President of Tibetan government-in-exile to deliver Berman Lecture

March 28, 2018

Contact

Patti Ghezzi
404-290-1996
pghezzi@emory.edu

Elaine Justice
404-727-0643
elaine.justice@emory.edu

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Sikyong Lobsang Sangay, president of the Tibetan government-in-exile, will deliver the 2018 Berman Lecture at 7 p.m. Monday, April 9 at Emory University School of Law. He will speak on "The Tibetan People’s Transition to Secular Democracy."

Sikyong Lobsang Sangay, president of the Tibetan government-in-exile, will deliver the 2018 Berman Lecture at 7 p.m. Monday, April 9, in Tull Auditorium at Emory University School of Law. He will speak on "The Tibetan People’s Transition to Secular Democracy."

President Sangay was elected administrative head of the Tibetan government-in-exile, officially known as the Central Tibetan Administration (CTA), in 2011, with 55 percent of the vote.

Shortly before Sangay’s election, His Holiness the 14th Dalai Lama devolved his political power to the CTA making Sangay the first leader of a secular, democratically elected Tibetan government. Sangay’s title was officially changed to sikyong, which translates as president, in 2012. He was re-elected in 2016.

He supports the “middle way approach” to peace in Tibet, which represents the Dalai Lama’s vision of autonomy for Tibet within the framework of the Chinese constitution, similar to arrangements China has with Hong Kong and Macau.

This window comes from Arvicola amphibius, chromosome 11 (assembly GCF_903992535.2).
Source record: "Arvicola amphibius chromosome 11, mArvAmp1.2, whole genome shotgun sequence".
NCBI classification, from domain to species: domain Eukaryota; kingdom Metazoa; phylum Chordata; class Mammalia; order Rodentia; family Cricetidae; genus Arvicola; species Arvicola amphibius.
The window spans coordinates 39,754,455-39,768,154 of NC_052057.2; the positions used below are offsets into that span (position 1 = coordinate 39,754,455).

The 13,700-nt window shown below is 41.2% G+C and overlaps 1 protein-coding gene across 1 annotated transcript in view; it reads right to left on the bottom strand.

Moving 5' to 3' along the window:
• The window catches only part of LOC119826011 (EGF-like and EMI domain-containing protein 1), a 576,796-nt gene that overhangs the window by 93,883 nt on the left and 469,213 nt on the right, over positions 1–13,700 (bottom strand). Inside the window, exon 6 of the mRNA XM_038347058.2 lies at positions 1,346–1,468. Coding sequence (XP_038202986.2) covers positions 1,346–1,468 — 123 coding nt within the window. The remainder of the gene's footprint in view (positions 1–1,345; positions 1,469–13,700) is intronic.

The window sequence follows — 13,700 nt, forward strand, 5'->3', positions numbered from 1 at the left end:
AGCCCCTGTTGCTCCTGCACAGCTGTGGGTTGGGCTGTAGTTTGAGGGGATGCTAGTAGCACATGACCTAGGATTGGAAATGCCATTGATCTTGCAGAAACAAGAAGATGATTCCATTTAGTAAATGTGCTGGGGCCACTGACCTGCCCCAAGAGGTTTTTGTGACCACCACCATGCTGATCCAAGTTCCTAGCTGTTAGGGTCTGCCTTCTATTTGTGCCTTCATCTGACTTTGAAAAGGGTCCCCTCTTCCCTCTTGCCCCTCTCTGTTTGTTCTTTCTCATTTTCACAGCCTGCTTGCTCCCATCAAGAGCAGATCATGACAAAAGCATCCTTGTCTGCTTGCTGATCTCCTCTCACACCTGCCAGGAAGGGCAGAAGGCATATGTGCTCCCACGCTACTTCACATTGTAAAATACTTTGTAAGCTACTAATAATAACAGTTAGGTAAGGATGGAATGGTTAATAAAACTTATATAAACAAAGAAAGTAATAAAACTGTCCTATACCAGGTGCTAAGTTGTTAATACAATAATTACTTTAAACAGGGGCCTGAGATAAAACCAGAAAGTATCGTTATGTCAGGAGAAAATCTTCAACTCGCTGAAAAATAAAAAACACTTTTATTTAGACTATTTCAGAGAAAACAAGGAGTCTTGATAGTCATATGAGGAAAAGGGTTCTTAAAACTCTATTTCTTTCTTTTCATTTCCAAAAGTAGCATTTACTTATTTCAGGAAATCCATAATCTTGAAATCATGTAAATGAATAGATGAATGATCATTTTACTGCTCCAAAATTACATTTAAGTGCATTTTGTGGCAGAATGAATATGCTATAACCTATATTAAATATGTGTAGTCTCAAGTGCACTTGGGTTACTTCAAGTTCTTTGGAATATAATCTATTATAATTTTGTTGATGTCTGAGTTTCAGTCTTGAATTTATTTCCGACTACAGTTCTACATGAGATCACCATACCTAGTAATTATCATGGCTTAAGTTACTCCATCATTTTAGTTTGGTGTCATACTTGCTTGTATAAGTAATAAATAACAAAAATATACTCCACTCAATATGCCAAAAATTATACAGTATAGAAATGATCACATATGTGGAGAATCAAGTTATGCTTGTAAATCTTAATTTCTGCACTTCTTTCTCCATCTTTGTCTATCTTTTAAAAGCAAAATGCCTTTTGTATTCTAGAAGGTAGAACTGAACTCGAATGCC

Sangay was born in an exile Tibetan community in India and graduated from Delhi University before receiving an LLM and an SJD from Harvard Law School.

He was a senior research fellow at the East Asian Legal Studies Program, where he organized conferences with Chinese, Tibetan, Indian and Western scholars, including meetings between the Dalai Lama and Chinese scholars. 

“We are so very honored to have President Dr. Sangay speak to us on the Tibetan people’s experience of the transition to secular democracy,” says Silas W. Allard, associate director of Emory’s Center for the Study of Law and Religion (CSLR), sponsor of the event.

“The Tibetan people have a living memory of moving from a centuries old combination of political and religious authority in the person of the Dalai Lama to an elected, secular government-in-exile,” Allard says. “This creation of a secular government and the work to preserve a religious tradition in an exilic community offer important new perspectives on enduring questions about the interaction of law and religion.”

The Harold J. Berman Distinguished Lecture was established in 2009 to honor the intellectual legacy of Berman, whose scholarship on the link between religious tradition and law evolved into what is now a thriving law and religion field. CSLR is the oldest and most recognized scholarly center in the field of law and religion. It engages scholars worldwide and offers six advanced degrees, 40 cross-listed courses, research projects, public forums and international conferences.

The Berman lecture is free and open to the public. Go here to RSVP.